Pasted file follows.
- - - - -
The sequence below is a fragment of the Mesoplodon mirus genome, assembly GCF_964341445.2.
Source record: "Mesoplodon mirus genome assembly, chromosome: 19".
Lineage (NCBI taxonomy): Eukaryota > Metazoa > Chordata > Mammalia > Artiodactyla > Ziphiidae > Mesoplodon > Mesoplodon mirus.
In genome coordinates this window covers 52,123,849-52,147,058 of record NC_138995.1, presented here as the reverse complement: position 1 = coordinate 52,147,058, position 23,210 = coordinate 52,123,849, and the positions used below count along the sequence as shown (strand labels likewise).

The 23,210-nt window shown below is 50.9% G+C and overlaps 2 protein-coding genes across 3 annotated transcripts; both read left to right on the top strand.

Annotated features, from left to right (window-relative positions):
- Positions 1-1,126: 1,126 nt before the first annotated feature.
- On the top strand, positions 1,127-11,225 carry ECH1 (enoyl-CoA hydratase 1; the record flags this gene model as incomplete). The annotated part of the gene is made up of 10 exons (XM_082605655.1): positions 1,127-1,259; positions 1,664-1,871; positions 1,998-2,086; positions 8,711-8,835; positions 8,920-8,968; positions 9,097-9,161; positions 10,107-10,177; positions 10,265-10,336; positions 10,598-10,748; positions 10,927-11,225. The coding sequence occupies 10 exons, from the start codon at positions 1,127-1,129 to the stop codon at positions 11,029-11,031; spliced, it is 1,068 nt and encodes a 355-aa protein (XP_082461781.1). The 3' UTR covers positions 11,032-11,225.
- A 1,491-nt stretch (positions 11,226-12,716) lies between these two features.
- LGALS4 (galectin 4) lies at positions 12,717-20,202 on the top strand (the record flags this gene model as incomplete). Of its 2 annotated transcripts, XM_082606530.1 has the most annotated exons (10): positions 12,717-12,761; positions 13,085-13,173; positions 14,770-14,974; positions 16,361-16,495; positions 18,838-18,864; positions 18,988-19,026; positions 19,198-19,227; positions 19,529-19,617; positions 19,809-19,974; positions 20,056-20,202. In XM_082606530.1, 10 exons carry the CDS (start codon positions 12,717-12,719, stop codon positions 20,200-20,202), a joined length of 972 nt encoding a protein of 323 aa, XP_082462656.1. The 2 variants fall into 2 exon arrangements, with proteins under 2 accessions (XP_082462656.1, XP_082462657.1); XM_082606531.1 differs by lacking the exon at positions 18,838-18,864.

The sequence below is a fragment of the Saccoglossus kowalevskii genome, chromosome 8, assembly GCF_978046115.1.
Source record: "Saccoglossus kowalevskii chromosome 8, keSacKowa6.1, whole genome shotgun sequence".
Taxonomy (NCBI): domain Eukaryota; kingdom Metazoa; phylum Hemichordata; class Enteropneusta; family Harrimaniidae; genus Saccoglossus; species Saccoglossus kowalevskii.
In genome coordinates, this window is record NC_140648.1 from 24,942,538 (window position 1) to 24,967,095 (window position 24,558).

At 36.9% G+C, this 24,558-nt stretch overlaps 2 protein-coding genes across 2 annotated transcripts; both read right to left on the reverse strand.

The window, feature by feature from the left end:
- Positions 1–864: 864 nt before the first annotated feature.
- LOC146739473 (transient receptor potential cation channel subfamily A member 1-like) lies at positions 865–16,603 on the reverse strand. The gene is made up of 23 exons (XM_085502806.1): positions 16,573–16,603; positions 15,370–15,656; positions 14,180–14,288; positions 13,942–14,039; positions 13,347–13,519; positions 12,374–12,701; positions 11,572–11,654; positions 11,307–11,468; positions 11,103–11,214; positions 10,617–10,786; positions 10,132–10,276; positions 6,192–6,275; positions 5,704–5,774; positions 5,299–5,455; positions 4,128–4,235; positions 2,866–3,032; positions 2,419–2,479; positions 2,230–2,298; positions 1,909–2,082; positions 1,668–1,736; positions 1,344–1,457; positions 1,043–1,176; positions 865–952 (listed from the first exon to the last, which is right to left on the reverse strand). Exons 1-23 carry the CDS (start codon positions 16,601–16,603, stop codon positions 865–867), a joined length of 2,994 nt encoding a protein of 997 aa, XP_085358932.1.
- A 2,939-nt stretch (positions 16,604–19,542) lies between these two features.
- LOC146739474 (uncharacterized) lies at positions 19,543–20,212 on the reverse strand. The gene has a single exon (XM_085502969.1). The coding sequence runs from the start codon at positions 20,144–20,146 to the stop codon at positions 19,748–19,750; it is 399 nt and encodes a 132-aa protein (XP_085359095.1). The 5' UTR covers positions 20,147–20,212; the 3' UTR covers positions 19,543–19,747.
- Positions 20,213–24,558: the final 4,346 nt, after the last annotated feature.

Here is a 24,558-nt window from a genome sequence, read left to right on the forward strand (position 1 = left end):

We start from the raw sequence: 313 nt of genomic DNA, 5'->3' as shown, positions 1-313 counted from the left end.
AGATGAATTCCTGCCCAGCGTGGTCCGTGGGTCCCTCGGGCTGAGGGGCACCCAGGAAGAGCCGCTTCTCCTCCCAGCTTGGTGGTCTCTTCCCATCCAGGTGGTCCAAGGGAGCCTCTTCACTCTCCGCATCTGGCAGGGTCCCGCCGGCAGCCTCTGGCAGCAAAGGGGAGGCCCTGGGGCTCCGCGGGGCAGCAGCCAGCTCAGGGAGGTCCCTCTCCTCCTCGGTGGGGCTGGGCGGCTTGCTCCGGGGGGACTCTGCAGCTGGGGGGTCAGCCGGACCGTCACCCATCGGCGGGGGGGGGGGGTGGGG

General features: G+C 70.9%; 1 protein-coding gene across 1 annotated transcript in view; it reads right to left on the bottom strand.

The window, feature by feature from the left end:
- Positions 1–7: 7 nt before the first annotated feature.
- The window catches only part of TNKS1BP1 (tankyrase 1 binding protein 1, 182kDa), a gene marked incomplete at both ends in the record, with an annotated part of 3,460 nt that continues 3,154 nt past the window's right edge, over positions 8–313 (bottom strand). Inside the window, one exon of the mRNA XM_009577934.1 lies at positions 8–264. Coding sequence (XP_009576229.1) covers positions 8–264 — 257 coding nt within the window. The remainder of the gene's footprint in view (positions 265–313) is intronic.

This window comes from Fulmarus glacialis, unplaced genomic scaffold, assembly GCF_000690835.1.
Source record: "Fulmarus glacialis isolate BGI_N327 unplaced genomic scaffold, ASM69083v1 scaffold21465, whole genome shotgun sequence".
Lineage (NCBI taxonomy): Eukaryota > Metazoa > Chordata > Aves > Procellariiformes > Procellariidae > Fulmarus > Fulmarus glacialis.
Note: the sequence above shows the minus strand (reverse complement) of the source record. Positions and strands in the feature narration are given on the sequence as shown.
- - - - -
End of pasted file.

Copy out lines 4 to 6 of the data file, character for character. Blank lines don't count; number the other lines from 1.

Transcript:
In genome coordinates this window covers 52,123,849-52,147,058 of record NC_138995.1, presented here as the reverse complement: position 1 = coordinate 52,147,058, position 23,210 = coordinate 52,123,849, and the positions used below count along the sequence as shown (strand labels likewise).

The 23,210-nt window shown below is 50.9% G+C and overlaps 2 protein-coding genes across 3 annotated transcripts; both read left to right on the top strand.

Annotated features, from left to right (window-relative positions):